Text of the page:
Friends, faculty, students and alumni gathered at the Ritz-Carlton Hotel in Clayton, Mo., April 13 for the 2010 Olin Business School awards dinner.
With more than 300 in attendance, Mahendra R. Gupta, PhD, dean and the Geraldine J. & Robert L. Virgil Professor of Accounting & Management, welcomed guests. Charles W. Cook Jr. (MBA ’68), president of the Olin Alumni Association, served as master of ceremonies.
Distinguished alumni and faculty were honored and the Dean’s Medal of Honor was presented.
2010 Olin Distinguished Alumni
Terence E. Block (MBA ’73), president, North America, Nestle Purina PetCare Company. Block is a 33-year veteran of Nestle Purina. He began his career in the former Ralston Purina marketing group, acquired by Nestle in 2001. Block has been instrumental in forming long-term business strategies and improved business processes that continue to contribute to the company’s growing market share as the leading U.S. pet foods brand. He personally led the development of Purina Pro Plan, Purina ONE and Purina Veterinary Diets pet foods. A native of Lakewood, Ohio, Block earned a bachelor’s degree in biology from Earlham College in Richmond, Ind.
John G. Brunner (MBA ’89), chairman, Vi-Jon Inc. Vi-Jon is the nation’s oldest family-owned, private-label health- and beauty-care company. Founded by the honoree’s grandparents Viola and John B. Brunner in 1908, one of the company’s 7,000 private-label or branded products is Germ-X hand sanitizer. Brunner assumed the role of Vi-Jon chairman in 2010. He is an advocate of executive education and still takes courses at Olin, Harvard University and other schools. “For a company to grow, leadership must grow,” Brunner says. “The owner-entrepreneur must take the lead. I never want to be the guy holding everyone back.”
Alejandro Ruelas (MBA ’95), co-founder and managing partner, LatinWorks Marketing LLC. Prior to co-founding LatinWorks, Ruelas was director of ethnic marketing at Anheuser-Busch. There, he developed innovative advertising programs that put the company’s brands in an enviable leadership position both within their category and across the entire Hispanic marketing spectrum. LatinWorks now counts InBev A-B on its client roster, which includes Domino’s Pizza, Burger King and Mars (the Starburst-munching llama ads) among others. A native of Mexico, Ruelas immigrated with his family to Los Angeles at age 15.
J.J. Stupp (MBA ’83), co-founder and CFO, Exegy Inc. Stupp’s dual interests in science (she has a degree in physics) and business have helped forge her career. Stupp helped design and develop the St. Louis Technology Center and authored initial state legislation for the Missouri Innovation Center program, for which she served as its first manager. She later partnered in Laser Diode Products, an early-stage laser technology company. In 1992, she founded TableTalk, a premier publisher of more than 40 award-winning educational games. Stupp is the chief financial officer of Exegy Inc., which she co-founded in 2003. The company has commercialized high-speed database search technology developed at WUSTL’s School of Engineering & Applied Science and serves the financial industry.
Dean’s Medal: Edward Jones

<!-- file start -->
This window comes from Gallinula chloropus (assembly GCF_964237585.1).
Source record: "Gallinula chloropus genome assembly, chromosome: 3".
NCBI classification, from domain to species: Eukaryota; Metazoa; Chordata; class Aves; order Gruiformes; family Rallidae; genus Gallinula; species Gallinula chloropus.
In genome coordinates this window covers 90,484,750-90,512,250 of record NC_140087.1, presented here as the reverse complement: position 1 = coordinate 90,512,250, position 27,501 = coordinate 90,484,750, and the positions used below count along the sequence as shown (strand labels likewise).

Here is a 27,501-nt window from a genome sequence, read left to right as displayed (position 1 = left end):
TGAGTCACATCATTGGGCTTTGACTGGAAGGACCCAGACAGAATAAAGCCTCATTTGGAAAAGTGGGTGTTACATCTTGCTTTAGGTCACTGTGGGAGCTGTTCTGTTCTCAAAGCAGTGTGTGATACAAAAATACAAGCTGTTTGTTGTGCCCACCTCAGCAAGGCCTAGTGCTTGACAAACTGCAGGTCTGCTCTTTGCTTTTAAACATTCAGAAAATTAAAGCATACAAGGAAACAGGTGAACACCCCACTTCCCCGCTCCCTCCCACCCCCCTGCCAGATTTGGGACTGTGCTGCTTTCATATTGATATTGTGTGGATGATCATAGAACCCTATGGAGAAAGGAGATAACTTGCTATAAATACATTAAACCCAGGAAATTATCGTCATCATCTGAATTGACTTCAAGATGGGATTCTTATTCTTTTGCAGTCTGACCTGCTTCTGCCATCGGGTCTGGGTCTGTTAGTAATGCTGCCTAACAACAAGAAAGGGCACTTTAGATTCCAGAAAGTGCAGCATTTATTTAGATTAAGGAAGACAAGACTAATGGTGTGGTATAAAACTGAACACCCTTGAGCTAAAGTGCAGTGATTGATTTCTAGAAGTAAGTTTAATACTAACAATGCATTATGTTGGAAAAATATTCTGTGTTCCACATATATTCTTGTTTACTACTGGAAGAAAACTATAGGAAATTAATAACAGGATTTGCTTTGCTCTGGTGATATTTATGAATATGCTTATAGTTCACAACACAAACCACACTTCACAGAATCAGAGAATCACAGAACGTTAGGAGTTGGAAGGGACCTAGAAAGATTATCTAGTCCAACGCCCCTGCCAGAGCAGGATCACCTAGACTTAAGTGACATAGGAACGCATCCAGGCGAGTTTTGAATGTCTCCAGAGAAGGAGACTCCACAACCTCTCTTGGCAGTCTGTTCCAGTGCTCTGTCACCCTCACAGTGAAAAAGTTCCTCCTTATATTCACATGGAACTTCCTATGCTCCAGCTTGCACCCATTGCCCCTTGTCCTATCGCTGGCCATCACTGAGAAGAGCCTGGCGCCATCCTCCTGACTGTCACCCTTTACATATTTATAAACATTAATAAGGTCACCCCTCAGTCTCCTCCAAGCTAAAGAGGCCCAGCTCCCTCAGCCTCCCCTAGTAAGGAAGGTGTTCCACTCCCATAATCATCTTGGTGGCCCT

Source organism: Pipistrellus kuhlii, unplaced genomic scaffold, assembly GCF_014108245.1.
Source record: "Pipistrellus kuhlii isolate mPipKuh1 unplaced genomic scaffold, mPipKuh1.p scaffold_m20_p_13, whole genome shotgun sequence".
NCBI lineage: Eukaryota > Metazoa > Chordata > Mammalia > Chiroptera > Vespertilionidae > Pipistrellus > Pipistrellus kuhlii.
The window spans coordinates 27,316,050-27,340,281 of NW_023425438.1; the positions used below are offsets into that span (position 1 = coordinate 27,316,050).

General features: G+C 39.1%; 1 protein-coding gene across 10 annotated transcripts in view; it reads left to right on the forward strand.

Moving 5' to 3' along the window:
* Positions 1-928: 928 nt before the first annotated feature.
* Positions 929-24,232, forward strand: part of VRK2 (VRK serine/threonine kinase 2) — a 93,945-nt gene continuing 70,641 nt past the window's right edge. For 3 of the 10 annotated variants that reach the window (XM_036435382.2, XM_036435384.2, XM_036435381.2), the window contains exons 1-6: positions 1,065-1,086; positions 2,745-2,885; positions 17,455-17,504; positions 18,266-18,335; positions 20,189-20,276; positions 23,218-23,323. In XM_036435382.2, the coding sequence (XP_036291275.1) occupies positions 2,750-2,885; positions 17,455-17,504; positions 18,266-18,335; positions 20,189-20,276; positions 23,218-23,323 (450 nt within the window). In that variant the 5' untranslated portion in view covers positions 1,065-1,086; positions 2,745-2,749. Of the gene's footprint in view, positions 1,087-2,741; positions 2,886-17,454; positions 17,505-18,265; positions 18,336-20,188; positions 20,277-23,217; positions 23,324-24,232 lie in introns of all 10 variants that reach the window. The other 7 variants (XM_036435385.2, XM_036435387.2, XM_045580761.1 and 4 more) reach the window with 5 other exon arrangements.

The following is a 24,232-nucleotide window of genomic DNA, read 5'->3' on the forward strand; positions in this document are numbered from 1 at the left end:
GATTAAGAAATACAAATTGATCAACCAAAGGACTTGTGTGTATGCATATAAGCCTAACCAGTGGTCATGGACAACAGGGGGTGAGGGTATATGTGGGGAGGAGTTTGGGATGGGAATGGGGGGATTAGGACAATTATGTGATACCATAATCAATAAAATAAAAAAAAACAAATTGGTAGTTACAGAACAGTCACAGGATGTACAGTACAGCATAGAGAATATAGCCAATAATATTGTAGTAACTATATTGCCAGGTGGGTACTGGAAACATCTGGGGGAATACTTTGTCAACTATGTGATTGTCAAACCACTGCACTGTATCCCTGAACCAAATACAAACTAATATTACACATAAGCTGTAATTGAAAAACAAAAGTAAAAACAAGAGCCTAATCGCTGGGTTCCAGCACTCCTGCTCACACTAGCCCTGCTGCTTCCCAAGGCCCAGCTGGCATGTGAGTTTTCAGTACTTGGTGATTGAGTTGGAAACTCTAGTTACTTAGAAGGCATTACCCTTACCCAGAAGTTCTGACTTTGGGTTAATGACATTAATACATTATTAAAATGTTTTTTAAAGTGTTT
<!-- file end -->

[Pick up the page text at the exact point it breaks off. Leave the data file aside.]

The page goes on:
The Dean’s Medal is awarded to “special friends whose dedication and service to the Olin Business School have been exceptional.”
This year, Gupta extended that honor to St. Louis-based investment firm Edward Jones.
James D. Weddle, managing partner at Edward Jones, accepted the award on behalf of the company. Edward Jones counts more than 30 Olin alumni as partners — including Weddle — and more than 75 WUSTL alumni among its associates.
Olin Award recognizes research that transforms business
The Olin Award, given this year to Judi McLean Parks, PhD, the Reuben C. and Anne Carpenter Taylor Professor of Organizational Behavior, honors research by Olin faculty that provides practical and performance-enhancing applications for business managers. It was initiated in 2007 by Richard Mahoney, executive-in-residence at Olin and former chairman and CEO of Monsanto Co.
A panel of prominent business executives and educators review and judge a range of research papers submitted to the competition, which awards a $10,000 prize.
McLean Parks’ paper “Give & Take: Incentive Framing in Compensation Contracts” examines the relationship between compensation and fraudulent behavior.
The topic is not only timely in the wake of recent financial scandals, but judges also noted that every company must deal with compensation issues and how they affect employee behavior.
McLean Parks and co-author James W. Hesford, PhD, assistant professor at Cornell University, conducted a series of experiments to test this hypothesis: that the type of compensation plan — contingent versus non-contingent (and the form of that contingency, as a bonus or penalty based on performance) — might be related to fraudulent reporting and the misappropriation of assets.
McLean Parks sums up the results of the study this way: “If you pay someone contingent on their performance, you have motivated them to perform. However, if they are unable to perform well because the task is hard, because of economic conditions or whatever, you have also given them an incentive to cook the books!”
McLean Parks believes the study’s results have implications for CEO compensation plans and the financial difficulties many companies are experiencing today.
“For years, we have touted the basic mantra of pay for performance because that’s the way you get the best performance,” McLean Parks says. “Maybe you get the best performance reported, but what’s the underlying performance?”